Cultural competence has risen to the forefront in the conversation about the quality of healthcare. Many of the countries across MENA have a diverse population that brings people from different cultures together and with that comes a rapidly evolving range of healthcare needs, systems of beliefs, language barriers, and more.
Dr. Arlette Herry, Assistant Dean of Multicultural Affairs at St. George’s University (SGU) School of Medicine, Grenada
Cultural competence is a critical component of practising medicine because it ensures respect for the patient. But what does this look like in practice? Here is a breakdown of the importance of cultural competence in healthcare and how medical schools can equip future physicians to be effective practitioners for diverse and multicultural populations.
The true essence of cultural competence
When one thinks about cultural competence in healthcare, there needs to be focus on the concept of cultural humility. This encapsulates an awareness that your patient is multidimensional—that they come with different identities, including their gender, ethnicity, religion, socioeconomic status, marital status, education level, and more.
The willingness to explore and understand how these identities impact care is paramount in addressing health inequities and providing quality healthcare. Embracing cultural humility means the physician is aware of their own biases, understands how those biases inform their provision of care, and demonstrates a willingness to learn from their patients.
The cultural background of both the patients and the providers define their healthcare experience. A person’s cultural affiliations can impact everything from where and how they seek care to how they describe symptoms and whether they follow care recommendations.
Therefore, a culturally competent healthcare system understands that a patient’s language and culture should never act as a barrier to receiving adequate care. Rather, these elements can be utilised as tools to improve outcomes.
The importance of cultural competence in healthcare
A doctor that is culturally competent and aware of the discrepancies between one culture and the other is able to cater to the unique needs of the patients, keeping in their mind any culture-specific sensitivities and expectations.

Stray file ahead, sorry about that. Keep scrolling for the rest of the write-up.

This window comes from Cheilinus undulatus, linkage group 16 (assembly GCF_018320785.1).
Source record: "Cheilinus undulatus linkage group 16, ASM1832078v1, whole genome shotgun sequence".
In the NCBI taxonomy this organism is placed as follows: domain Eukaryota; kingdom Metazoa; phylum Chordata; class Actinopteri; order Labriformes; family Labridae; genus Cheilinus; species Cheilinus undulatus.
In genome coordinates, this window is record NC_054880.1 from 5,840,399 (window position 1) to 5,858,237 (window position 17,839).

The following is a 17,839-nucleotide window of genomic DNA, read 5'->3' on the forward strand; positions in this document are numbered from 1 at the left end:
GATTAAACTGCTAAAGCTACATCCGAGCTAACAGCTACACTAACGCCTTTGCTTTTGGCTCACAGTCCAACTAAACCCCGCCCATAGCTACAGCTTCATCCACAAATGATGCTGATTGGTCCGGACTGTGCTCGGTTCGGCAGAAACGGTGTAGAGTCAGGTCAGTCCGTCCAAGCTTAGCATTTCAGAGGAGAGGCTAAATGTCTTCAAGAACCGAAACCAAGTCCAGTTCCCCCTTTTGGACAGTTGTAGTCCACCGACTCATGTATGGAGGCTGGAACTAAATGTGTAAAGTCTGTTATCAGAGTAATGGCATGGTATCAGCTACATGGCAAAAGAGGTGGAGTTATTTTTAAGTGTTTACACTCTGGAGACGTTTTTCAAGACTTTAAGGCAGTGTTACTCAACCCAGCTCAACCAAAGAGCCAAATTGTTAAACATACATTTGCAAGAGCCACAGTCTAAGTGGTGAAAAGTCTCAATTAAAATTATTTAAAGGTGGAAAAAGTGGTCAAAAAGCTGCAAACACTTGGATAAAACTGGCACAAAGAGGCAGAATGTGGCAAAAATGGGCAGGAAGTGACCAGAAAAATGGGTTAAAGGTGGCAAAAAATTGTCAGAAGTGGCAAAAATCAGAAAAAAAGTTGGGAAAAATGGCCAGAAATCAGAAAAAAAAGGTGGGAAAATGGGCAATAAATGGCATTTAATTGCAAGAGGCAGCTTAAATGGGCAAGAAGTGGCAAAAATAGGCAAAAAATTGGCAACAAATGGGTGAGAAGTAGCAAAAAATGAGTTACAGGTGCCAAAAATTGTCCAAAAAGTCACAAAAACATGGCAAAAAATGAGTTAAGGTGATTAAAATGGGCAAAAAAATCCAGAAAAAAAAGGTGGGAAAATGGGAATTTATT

Understanding the patients’ background and values will help physicians communicate easily and build rapport with them. Failure to address cultural, language, or health literacy discrepancies can result in things like diagnostic errors, missed screenings, unexpected negative reactions to medication, and inadequate follow-up care.
Cultural competency and respect have become critical components to reducing these healthcare disparities, as they help improve access to quality healthcare that is responsive to the needs of a diverse patient population.
Becoming a culturally competent physician
Cultural competency is an extremely vital aspect of every medical school’s curriculum. But different institutions will take different approaches to equipping their students to be effective in a multicultural healthcare system.
Studying for a medical degree on an island like Grenada and going through clinical rotations in countries such as the UK or US present their own unique opportunities for students. Interacting with a population that has different beliefs and value systems offers an opportunity for aspiring physicians to grow personally and professionally. It is the kind of experience that students cannot grasp from a lecture or a textbook.
Practicing as a culturally competent physician
Things like cultural awareness and cultural sensitivity are important characteristics that all healthcare providers should display. Cultural competence emphasises the concept of effectively operating in different cultural contexts and altering practices to reach different cultural groups.
International quality education is one of the key fundamental ways that empowers doctors to become culturally competent. Being exposed to people from different walks of life equips physicians with soft skills that help them handle their patients with care and compassion.
Practising as a culturally competent physician simply means being able to see eye-to-eye with patients while meeting their values, beliefs, and even linguistic needs. That way, each patient receives a tailored treatment protocol that suits their background and needs.
Founded in 1976 with the goal of drawing the best talent and practices from around the world, St. George’s University (SGU) has become a centre for academic excellence worldwide. With students and faculty drawn from more than 150 countries, SGU is truly an international institution, with a global perspective, poised to help educate students in this rapidly changing world. St. George’s University School of Medicine has a four-year Doctor of Medicine degree program or offers five-, six-, and seven-year Medical Degree Pathways with entry points available for students from any education system around the world. SGU has a large network of 75+ affiliated hospitals and health centres in the US and UK and also has a unique opportunity for students to begin their medical career in Grenada, the United Kingdom, or India.